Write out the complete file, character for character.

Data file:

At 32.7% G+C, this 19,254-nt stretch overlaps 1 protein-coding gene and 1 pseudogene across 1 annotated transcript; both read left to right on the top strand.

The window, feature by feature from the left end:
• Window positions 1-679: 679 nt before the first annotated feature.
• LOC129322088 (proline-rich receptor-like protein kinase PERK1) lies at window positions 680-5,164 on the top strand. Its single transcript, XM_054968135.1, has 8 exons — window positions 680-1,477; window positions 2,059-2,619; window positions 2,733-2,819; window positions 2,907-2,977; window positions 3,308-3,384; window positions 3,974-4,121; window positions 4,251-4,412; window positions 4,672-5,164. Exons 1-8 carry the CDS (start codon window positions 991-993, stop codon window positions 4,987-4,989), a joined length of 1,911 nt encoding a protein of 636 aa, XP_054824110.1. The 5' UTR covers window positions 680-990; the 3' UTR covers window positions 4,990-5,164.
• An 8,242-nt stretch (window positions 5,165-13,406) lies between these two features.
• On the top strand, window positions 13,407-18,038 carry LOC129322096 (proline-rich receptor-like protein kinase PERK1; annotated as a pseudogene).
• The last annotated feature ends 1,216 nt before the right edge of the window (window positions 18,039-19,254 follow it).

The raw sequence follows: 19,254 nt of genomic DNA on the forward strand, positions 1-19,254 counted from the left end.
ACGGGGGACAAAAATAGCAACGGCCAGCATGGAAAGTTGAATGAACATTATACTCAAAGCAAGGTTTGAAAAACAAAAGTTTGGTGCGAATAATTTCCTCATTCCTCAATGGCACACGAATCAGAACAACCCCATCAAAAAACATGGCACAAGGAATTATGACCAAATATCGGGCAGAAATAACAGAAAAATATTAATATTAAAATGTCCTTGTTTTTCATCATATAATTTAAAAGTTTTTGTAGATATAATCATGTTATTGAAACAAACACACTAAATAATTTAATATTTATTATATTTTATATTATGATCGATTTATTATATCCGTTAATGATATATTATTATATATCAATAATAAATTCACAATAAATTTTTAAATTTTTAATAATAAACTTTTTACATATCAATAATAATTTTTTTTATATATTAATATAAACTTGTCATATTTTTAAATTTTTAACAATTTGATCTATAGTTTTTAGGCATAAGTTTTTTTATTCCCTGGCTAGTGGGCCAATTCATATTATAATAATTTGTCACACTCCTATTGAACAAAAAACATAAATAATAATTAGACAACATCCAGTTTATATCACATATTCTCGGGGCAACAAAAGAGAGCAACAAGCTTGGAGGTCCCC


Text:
At 32.7% G+C, this 19,254-nt stretch overlaps 1 protein-coding gene and 1 pseudogene across 1 annotated transcript; both read left to right on the top strand.

The window, feature by feature from the left end:
• Window positions 1-679: 679 nt before the first annotated feature.
• LOC129322088 (proline-rich receptor-like protein kinase PERK1) lies at window positions 680-5,164 on the top strand. Its single transcript, XM_054968135.1, has 8 exons — window positions 680-1,477; window positions 2,059-2,619; window positions 2,733-2,819; window positions 2,907-2,977; window positions 3,308-3,384; window positions 3,974-4,121; window positions 4,251-4,412; window positions 4,672-5,164. Exons 1-8 carry the CDS (start codon window positions 991-993, stop codon window positions 4,987-4,989), a joined length of 1,911 nt encoding a protein of 636 aa, XP_054824110.1. The 5' UTR covers window positions 680-990; the 3' UTR covers window positions 4,990-5,164.
• An 8,242-nt stretch (window positions 5,165-13,406) lies between these two features.
• On the top strand, window positions 13,407-18,038 carry LOC129322096 (proline-rich receptor-like protein kinase PERK1; annotated as a pseudogene).
• The last annotated feature ends 1,216 nt before the right edge of the window (window positions 18,039-19,254 follow it).

The raw sequence follows: 19,254 nt of genomic DNA on the forward strand, positions 1-19,254 counted from the left end.
ACGGGGGACAAAAATAGCAACGGCCAGCATGGAAAGTTGAATGAACATTATACTCAAAGCAAGGTTTGAAAAACAAAAGTTTGGTGCGAATAATTTCCTCATTCCTCAATGGCACACGAATCAGAACAACCCCATCAAAAAACATGGCACAAGGAATTATGACCAAATATCGGGCAGAAATAACAGAAAAATATTAATATTAAAATGTCCTTGTTTTTCATCATATAATTTAAAAGTTTTTGTAGATATAATCATGTTATTGAAACAAACACACTAAATAATTTAATATTTATTATATTTTATATTATGATCGATTTATTATATCCGTTAATGATATATTATTATATATCAATAATAAATTCACAATAAATTTTTAAATTTTTAATAATAAACTTTTTACATATCAATAATAATTTTTTTTATATATTAATATAAACTTGTCATATTTTTAAATTTTTAACAATTTGATCTATAGTTTTTAGGCATAAGTTTTTTTATTCCCTGGCTAGTGGGCCAATTCATATTATAATAATTTGTCACACTCCTATTGAACAAAAAACATAAATAATAATTAGACAACATCCAGTTTATATCACATATTCTCGGGGCAACAAAAGAGAGCAACAAGCTTGGAGGTCCCC